| AandE

Larger text Larger text Smaller text Smaller text | Order Photo Reprints

Fiddler's Bar & Grill's menu is not limited by a pub feel

Email Newsletters

Sign up for one of our email newsletters.
By Laura Lenk
Thursday, Jan. 6, 2011


Fiddler's Bar & Grill in McCandless has the lively ambiance of an Irish pub, even if the cuisine is decidedly more varied. Traces of rich, golden wood -- in the form of columns, a wall and trim -- enliven the dimly lit space. Shouts of "Geno! Geno!" from patrons watching numerous flat screens and a hulking monolith of a TV projector are unapologetically zealous.

The place formerly known as Magoo's has tweaked its image under the ownership of Jay Fairbrother, from menu changes to facade, and opened under the new name in September.

"We didn't do it specifically to be Irish, but it does have an Irish feel. We also have an actual fiddler who plays on Fridays who is also one of our cooks," Fairbrother says.

"He plays along to the jukebox and can do Dave Matthews to Eminem, Charlie Daniels to Michael Jackson."

Fairbrother, who started out in the restaurant business as a general manager out of college, also worked in marketing. He bought Magoo's and, at the time, Blue, when he sold a marketing company in 2005. He has worked to perfect pub dining with executive chef Brian Yager by sticking to one-half classics and one-half sophisticated surprises for his guests.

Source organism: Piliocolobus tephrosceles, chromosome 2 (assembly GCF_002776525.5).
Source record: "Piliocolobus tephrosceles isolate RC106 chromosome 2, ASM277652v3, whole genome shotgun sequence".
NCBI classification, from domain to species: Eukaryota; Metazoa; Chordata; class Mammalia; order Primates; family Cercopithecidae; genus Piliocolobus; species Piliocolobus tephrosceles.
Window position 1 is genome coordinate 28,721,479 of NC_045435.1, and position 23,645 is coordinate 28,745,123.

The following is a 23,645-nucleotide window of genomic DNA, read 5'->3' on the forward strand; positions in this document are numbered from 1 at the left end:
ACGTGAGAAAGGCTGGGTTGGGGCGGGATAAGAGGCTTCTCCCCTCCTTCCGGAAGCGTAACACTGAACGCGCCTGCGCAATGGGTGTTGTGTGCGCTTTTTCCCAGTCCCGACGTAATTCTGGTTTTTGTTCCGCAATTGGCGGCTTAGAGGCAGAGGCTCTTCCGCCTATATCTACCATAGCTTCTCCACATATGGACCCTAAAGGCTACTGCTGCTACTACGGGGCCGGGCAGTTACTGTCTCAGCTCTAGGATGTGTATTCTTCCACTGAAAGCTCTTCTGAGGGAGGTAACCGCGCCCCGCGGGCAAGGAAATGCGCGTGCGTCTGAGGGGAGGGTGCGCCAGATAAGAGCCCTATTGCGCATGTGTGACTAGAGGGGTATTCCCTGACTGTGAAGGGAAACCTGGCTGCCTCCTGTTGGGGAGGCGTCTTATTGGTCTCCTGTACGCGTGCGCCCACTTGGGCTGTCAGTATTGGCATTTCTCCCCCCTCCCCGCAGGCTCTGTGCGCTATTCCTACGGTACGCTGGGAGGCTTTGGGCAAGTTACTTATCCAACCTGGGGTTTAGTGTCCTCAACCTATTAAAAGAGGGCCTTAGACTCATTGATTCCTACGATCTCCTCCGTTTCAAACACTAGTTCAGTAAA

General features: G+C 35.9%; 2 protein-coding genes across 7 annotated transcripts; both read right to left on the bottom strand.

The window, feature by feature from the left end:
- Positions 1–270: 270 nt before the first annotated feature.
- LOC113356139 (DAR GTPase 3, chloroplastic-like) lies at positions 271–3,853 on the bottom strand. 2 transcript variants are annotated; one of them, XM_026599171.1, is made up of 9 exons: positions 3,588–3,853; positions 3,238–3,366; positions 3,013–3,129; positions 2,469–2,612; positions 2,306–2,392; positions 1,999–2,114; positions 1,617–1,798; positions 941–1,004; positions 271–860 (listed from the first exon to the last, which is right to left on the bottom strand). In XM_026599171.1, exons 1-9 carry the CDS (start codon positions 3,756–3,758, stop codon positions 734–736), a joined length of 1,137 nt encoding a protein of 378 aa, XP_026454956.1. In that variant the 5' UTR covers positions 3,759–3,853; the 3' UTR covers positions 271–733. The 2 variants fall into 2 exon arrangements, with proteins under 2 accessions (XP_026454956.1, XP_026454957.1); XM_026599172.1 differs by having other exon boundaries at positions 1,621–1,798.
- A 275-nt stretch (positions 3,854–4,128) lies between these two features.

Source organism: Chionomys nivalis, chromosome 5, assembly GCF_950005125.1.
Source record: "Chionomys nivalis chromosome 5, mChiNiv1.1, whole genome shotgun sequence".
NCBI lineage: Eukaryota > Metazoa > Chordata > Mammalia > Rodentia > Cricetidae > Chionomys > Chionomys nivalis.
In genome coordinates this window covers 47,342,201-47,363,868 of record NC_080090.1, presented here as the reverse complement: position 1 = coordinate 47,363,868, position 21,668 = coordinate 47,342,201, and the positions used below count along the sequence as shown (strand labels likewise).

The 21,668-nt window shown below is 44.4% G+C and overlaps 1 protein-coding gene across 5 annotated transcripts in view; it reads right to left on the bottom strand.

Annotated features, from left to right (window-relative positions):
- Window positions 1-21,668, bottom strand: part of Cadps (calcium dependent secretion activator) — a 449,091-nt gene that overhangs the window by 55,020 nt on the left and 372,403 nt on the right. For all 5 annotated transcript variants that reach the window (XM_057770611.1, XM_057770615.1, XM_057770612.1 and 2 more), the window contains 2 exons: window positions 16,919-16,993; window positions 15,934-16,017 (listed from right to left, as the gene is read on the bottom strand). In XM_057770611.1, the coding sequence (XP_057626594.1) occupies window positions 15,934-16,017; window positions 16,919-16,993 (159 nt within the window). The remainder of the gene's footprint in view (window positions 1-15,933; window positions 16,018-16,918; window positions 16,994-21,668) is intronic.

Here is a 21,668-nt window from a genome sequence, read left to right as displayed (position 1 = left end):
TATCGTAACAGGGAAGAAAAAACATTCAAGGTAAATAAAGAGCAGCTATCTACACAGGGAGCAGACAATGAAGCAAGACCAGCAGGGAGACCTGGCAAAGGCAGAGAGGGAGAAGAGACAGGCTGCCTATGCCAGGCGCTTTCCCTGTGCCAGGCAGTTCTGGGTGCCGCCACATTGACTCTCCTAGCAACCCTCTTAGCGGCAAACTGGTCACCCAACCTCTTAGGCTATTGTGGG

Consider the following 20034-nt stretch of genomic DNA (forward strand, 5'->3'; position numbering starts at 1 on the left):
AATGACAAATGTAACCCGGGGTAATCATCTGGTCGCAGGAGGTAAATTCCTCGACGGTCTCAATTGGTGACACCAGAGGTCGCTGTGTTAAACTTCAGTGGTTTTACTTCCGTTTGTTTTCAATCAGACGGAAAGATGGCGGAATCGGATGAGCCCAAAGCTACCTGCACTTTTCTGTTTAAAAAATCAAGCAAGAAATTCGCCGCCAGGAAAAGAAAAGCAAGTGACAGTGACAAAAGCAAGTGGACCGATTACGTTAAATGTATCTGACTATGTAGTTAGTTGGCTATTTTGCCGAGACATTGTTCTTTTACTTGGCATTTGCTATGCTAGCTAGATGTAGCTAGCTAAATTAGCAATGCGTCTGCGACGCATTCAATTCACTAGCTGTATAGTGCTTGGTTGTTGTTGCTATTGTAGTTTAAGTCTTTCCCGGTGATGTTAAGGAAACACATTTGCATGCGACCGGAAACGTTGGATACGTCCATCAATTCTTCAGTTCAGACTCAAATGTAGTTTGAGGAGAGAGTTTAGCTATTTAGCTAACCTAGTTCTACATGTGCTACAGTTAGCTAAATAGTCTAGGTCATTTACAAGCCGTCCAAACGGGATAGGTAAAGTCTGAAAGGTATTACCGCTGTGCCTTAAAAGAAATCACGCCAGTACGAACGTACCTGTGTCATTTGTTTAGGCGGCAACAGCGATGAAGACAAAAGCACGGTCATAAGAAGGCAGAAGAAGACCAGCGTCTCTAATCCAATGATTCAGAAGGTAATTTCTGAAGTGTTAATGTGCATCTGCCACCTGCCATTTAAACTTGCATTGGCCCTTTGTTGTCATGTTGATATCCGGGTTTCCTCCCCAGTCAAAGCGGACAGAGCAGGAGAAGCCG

"I have been sporadically changing things as I go ... the new menu will be 100 percent mine after the holiday. We got some different things to appease different palates." Yager says.

Yager, a 1990 graduate of Johnson & Wales in Norfolk, Va., has worked at area establishments such as Hoffstot's Cafe Monaco and Soho, in addition to a stint as a police officer in both Washington, D.C., and Pittsburgh. He also served as a private chef at a fishing launch in Alaska, which inspired some of his menu decisions.

"I grew up in Virginia Beach, so I come from a seafood background, but Alaska influenced me because I was working with really fresh fish," he says.


Though changes have been made, the clientele reads as "regulars" -- a bunch of folks comfortable enough with each other to chat it up at the bar or even at the sink in the bathroom. Fiddler's is probably not the best place to go on a date night, but would be ideal for new transplants to the area missing their families or those who prefer dinner a little less stiff.

Jeans and an array of sweaters and Pittsburgh sports attire are the universal outfit of choice, but don't expect concrete floors and veneer tables scrawled with messages. The main dining room is carpeted in warm taupe and the large round and square tables gleam golden-hued perfection.


Fiddler's appetizer list is longer than most, and offers a variety of favors from across the country and around the world. Sun-Dried Tomato and Goat Cheese Hummus ($7.35) offers a striking contrast against Southwest Nachos ($8.45) and Garlic and Guinness Mussels ($8.65).